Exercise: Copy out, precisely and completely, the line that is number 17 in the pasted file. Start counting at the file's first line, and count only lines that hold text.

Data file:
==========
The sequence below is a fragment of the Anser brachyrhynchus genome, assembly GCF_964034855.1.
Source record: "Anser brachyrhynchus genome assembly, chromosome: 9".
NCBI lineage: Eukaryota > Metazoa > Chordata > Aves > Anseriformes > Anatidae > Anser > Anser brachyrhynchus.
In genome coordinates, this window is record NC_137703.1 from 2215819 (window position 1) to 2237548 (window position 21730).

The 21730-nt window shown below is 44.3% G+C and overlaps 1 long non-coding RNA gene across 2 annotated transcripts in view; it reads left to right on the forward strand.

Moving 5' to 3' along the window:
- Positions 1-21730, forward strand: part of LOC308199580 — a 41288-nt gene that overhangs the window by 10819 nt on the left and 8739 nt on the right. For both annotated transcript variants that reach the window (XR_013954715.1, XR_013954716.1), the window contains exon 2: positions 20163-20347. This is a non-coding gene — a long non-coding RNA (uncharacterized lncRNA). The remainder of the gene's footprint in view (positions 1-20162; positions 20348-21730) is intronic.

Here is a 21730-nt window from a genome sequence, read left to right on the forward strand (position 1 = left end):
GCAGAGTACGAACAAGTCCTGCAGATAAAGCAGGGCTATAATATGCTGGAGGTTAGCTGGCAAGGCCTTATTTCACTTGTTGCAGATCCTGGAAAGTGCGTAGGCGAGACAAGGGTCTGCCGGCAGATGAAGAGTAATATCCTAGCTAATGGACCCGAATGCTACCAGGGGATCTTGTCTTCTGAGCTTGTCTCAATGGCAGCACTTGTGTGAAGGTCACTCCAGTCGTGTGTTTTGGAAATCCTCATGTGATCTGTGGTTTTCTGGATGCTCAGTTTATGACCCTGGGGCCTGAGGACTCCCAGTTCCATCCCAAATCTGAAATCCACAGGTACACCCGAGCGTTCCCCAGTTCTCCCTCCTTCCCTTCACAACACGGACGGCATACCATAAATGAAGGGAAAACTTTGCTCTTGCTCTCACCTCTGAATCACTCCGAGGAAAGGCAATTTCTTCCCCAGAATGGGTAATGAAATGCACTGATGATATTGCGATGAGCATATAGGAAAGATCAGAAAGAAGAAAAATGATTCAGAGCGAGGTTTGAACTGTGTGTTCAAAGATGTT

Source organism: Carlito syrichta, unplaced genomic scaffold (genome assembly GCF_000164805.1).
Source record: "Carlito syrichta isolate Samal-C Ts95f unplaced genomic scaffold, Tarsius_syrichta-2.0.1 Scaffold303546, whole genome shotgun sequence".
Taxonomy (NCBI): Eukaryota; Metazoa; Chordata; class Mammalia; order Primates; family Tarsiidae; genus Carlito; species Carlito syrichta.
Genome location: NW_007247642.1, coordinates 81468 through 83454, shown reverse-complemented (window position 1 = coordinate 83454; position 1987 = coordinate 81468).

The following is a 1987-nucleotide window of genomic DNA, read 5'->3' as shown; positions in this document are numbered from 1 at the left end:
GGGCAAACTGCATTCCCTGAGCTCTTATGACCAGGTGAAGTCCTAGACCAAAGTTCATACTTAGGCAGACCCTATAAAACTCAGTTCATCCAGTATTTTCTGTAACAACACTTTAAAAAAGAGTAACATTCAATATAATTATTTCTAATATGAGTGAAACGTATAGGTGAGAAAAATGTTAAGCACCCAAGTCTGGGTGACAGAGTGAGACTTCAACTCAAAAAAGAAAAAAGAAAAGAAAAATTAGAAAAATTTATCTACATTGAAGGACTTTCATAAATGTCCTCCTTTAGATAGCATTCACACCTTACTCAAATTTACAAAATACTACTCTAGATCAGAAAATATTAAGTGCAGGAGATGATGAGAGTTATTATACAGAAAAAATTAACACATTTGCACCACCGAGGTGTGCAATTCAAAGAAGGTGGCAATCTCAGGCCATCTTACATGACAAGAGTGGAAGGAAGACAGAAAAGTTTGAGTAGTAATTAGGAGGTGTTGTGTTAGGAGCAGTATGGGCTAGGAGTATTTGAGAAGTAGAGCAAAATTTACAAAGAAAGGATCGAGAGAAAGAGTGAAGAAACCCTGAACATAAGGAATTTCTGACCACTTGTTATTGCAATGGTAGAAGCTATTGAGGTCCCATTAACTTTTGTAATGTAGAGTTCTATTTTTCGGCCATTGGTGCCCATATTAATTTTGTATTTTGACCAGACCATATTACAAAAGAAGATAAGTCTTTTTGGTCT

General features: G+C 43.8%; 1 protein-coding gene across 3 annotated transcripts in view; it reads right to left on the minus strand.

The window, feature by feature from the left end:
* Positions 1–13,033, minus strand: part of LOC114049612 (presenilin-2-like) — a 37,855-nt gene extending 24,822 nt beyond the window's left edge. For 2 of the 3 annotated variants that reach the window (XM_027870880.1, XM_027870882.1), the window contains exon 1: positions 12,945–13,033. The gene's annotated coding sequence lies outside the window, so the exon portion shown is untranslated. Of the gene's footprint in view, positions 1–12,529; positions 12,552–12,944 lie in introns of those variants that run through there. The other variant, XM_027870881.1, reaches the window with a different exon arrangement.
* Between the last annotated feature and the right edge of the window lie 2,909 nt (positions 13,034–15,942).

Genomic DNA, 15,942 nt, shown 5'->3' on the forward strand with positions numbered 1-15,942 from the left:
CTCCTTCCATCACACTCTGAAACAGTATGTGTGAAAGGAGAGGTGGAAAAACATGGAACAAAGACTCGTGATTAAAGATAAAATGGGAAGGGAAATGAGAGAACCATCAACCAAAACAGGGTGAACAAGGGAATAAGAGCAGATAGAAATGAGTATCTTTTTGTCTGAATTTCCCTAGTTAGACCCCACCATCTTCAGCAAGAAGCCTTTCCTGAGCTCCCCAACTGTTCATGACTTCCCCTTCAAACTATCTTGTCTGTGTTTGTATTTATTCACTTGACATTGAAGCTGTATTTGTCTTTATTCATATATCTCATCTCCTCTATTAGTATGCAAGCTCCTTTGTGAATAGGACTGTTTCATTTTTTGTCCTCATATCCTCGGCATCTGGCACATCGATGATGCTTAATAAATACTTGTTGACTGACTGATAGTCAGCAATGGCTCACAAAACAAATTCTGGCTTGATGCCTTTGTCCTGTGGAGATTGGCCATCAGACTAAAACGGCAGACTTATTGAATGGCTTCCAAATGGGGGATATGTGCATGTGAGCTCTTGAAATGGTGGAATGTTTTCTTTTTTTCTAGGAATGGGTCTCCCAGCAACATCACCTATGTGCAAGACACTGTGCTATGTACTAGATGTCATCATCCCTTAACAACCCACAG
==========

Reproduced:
The window, feature by feature from the left end: